When an acronym is registered as a trademark, the rights holder may initiate litigation against the use of the identical or similar acronym. However, in such cases similarities in the appearance, sound, or meaning are examined.

If two Acronyms are similar and are meant for the same thing, legal action can be initiated however, when the Acronyms vary even in one letter, then the overall perception will decide whether an action is possible or not. Let’s take the example of TVS and TVF. Are TVs and TVF unique because only one letter is different or these are similar? In the given example, The first two letters are the same but the last letter i.e S and T looks and sounds very different. Hence on balance, we can say these Acronyms are not similar. In contrast, TVF and EVF are very similar to each other because they differ only by one letter and sound very similar to those two letters. Therefore, we can say one letter can make a huge difference.

In the case of Superon Schweisstechnik India v. Modi Hitech India Ltd, the Delhi High Court ruled on the issue of abbreviations of words being used as trademarks where the complainant named Superon Schweisstechnik India, operated an enterprise for the repair of welding electrodes and used the term “SUPERON” as a trademark. Along with SUPERON, the company also used the term “VAC PAC” for electrodes that are vacuum packaged. The defendant named Modi Hitech India Ltd., who used the trademark GMM/arc for its products also uses “VAC PAC” for vacuum packaged electrodes.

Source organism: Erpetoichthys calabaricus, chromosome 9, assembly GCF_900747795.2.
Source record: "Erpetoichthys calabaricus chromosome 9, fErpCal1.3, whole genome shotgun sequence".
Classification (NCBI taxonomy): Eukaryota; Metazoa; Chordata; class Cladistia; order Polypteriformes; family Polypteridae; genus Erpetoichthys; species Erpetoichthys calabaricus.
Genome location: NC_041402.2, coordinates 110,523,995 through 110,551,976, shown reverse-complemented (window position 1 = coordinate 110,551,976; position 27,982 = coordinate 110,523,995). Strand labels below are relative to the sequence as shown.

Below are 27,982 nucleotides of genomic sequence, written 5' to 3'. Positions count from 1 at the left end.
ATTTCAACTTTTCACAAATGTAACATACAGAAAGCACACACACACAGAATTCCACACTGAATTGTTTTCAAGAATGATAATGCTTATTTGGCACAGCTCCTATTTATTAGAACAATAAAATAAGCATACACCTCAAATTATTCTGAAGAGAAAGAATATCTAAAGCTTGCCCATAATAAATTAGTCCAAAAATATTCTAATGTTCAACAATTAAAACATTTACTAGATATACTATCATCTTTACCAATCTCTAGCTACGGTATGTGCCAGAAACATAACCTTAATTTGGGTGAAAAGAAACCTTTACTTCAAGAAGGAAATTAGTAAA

The complainant argued that “VAC PAC” is a word invented by it, and the word acquired a secondary meaning with its widespread usage and time period suggesting that the goods containing the term belonged to his company.

Nevertheless, the court rejected the claims of the complainant and ruled that both parties have substantially different primary trademarks (SUPERON, GMM / arc, respectively). The court further observed that “the scope of protection for descriptive words—and in particular, abbreviations as trademarks—was extremely limited, persons using descriptive trademarks that are merely common words in the English language and who choose to juxtapose such words to make them look like creations should be discouraged“. As in the present case, the term ‘VAC PAC’ merely implies the product type, i.e., ‘packaged vacuum,’ which was crucial in order to support a long life of welding electrodes.